It’s pretty obvious that having a healthy work-life balance is good for mental health and stimulation, but new research shows that it’s also important for injury prevention in the workplace. In fact, studies have found that work-life balance has a significant impact on safety at work.
But in order to answer the how, first we need to look at the why… why does work-life balance matter at all when it comes to injury prevention? It’s not like leaving work on time to pick up the kids is going to stop us from slipping on a wet floor, is it?
First, let’s take a look at the cost of productivity, absenteeism and return to work outcomes, and gain a greater understanding of where Australian workers sit.
- 21% of employees report that they have taken time off work due to feeling mentally unwell in the past 12 months
- $1.2 billion = the cost to employers of worker’s short absences due to injury in 2018
- $6.5 billion = the cost to employers of worker’s long absences due to injury in 2018
- Employees who consider their workplace mentally unhealthy take four times as many sick days than those who consider their workplace mentally healthy
- On average 6.5 working days of productivity are lost annually per employee as a result of presenteeism
- The longer someone is off work, the less likely they are to return to work = for 20 days off, the worker has 70% chance of returning to work. For 45 days off, the worker has 50% chance of returning to work
Now back to that question; why does work life balance matter? The answer is common sense really… when we’re juggling the pressures of work and the demands of home life (notice I said juggling, not balancing), our mind is constantly elsewhere, we’re not focused, our defences are down and we get sick. And all of this can lead to accidents or injury. For example, high job demands increase the risk of safety shortcuts; long working hours can result in lack of sleep, fatigue and reduced focused; and being time poor often means you put yourself last, which also means that you’re at risk of developing illness and chronic diseases.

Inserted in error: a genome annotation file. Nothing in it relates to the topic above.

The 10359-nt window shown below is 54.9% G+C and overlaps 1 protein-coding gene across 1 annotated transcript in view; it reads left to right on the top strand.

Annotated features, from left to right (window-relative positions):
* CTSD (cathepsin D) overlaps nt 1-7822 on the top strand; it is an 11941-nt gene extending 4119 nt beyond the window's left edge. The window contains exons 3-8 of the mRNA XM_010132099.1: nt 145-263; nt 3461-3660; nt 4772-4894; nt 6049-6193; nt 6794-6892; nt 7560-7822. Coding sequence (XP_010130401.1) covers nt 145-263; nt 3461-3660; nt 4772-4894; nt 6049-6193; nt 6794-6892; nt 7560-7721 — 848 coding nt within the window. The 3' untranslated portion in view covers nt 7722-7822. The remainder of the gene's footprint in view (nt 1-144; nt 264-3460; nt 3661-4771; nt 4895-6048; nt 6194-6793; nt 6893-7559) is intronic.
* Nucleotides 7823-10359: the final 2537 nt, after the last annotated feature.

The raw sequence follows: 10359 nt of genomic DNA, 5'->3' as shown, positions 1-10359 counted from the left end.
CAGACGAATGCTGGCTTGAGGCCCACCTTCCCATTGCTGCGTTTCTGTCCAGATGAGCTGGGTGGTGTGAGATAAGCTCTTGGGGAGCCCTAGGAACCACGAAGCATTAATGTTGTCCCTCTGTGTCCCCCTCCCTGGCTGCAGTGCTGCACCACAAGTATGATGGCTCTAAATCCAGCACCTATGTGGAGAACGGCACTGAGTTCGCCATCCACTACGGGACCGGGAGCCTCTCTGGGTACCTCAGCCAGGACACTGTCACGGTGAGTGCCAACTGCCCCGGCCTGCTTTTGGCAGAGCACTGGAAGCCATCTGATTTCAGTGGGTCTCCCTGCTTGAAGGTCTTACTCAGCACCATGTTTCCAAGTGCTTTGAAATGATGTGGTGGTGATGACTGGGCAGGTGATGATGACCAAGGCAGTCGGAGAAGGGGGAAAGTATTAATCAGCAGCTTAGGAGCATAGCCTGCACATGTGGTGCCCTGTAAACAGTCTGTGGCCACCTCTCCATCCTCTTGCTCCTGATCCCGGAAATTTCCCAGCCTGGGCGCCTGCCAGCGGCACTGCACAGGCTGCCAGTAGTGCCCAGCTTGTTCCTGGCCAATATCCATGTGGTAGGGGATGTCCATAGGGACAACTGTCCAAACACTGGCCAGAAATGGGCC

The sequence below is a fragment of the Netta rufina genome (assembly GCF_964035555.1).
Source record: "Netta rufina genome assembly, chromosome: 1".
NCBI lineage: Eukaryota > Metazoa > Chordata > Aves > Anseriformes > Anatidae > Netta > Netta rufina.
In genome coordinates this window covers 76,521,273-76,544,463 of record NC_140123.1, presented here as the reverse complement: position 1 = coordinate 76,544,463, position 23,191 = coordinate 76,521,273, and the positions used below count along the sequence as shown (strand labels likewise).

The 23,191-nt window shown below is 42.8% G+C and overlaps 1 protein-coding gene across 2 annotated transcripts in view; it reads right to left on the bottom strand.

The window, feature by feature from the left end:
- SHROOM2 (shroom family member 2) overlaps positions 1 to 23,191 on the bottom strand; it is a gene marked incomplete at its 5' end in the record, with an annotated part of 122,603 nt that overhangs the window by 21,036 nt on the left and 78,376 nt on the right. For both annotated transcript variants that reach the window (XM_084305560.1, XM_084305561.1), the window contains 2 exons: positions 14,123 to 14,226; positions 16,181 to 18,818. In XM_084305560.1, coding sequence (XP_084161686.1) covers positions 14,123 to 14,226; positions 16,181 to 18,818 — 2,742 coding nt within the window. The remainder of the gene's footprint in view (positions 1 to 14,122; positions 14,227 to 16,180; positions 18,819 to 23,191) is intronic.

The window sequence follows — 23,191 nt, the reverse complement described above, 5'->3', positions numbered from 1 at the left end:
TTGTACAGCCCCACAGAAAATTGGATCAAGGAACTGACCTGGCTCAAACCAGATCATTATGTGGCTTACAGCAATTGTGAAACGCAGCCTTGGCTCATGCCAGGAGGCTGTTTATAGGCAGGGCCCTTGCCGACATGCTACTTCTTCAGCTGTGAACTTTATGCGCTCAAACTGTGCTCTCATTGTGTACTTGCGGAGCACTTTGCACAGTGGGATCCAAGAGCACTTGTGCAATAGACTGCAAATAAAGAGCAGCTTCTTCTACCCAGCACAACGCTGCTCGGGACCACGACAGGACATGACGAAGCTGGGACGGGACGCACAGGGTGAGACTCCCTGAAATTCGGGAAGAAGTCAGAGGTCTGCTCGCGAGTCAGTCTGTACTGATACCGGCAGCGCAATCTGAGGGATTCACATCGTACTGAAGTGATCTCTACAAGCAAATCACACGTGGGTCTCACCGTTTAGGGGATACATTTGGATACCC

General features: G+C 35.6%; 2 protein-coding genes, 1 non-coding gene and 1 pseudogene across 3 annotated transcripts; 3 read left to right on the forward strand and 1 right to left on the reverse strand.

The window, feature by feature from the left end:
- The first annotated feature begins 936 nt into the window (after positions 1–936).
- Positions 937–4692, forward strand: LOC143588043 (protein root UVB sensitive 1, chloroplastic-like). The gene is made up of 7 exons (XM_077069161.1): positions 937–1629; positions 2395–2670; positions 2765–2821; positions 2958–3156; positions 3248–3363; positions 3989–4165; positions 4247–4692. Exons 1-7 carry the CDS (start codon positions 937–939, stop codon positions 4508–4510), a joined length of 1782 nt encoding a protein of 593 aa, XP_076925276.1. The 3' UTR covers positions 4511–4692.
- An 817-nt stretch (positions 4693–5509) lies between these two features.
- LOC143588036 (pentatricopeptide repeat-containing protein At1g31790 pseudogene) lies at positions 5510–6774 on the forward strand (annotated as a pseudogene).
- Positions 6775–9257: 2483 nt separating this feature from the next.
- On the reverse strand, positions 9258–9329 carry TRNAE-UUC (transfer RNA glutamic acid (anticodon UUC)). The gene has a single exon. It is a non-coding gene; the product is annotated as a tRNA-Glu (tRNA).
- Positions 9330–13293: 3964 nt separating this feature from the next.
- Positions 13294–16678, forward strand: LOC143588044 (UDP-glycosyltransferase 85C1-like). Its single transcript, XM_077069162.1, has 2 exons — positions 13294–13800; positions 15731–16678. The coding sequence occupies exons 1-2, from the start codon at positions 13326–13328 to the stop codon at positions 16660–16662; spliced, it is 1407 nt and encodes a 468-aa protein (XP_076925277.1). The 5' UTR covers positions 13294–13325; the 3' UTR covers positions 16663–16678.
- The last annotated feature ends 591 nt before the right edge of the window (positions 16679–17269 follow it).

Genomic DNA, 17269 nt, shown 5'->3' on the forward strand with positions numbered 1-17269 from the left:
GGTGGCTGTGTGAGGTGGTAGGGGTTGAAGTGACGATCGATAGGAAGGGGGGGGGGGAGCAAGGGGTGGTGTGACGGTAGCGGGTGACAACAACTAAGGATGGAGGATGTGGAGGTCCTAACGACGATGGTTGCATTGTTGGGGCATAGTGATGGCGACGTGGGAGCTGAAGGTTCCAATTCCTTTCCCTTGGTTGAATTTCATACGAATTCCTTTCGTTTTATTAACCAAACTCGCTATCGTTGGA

All of this considered, it’s pretty obviously that supporting and maintaining work-life balance is not only good for individuals, but can save the business a whole lot of money in the long run. Which is why embedding work health and wellbeing programs into organisational policies and culture is not only best practice, its good business.
Here are a few simple steps to take creating and supporting work-life balance:
- Encourage and educate managers and supervisors to be supportive of work and family – write it into policies and procedures
- Give workers more control over their hours – don’t be counting the clock while they’re in the office, let them stay longer when it works and rush off early when they need to
- Provide flexible working options – working from home shows trust while being supportive of other’s schedules
- Practice work-life balance from the top down – be a role model by showing that work-life balance is accepted, not just tolerated
- Pay attention to burnout – getting emails from employees at 2am? Make sure you recognise when workers are taking on too much and act
For years Australian’s have thought of work and home as two completely separate entities. In fact, often times it isn’t until we become parents ourselves that the line between work and home can start to cross and blur.
So don’t wait until other commitments create enough stress to start a positive balance with work and home.
Studies have shown that when an organisation adopts a positive work-life balance culture, the benefits and results are worth it. Within a few months workers are more engaged, with higher energy and focus; overall worker health is improved and stress is reduced; and in the long-run workplace injuries, absenteeism and the cost of workers’ compensation claims are all significantly less. Not to mention, workers are happier within their work and personal lives, which is the most important of all.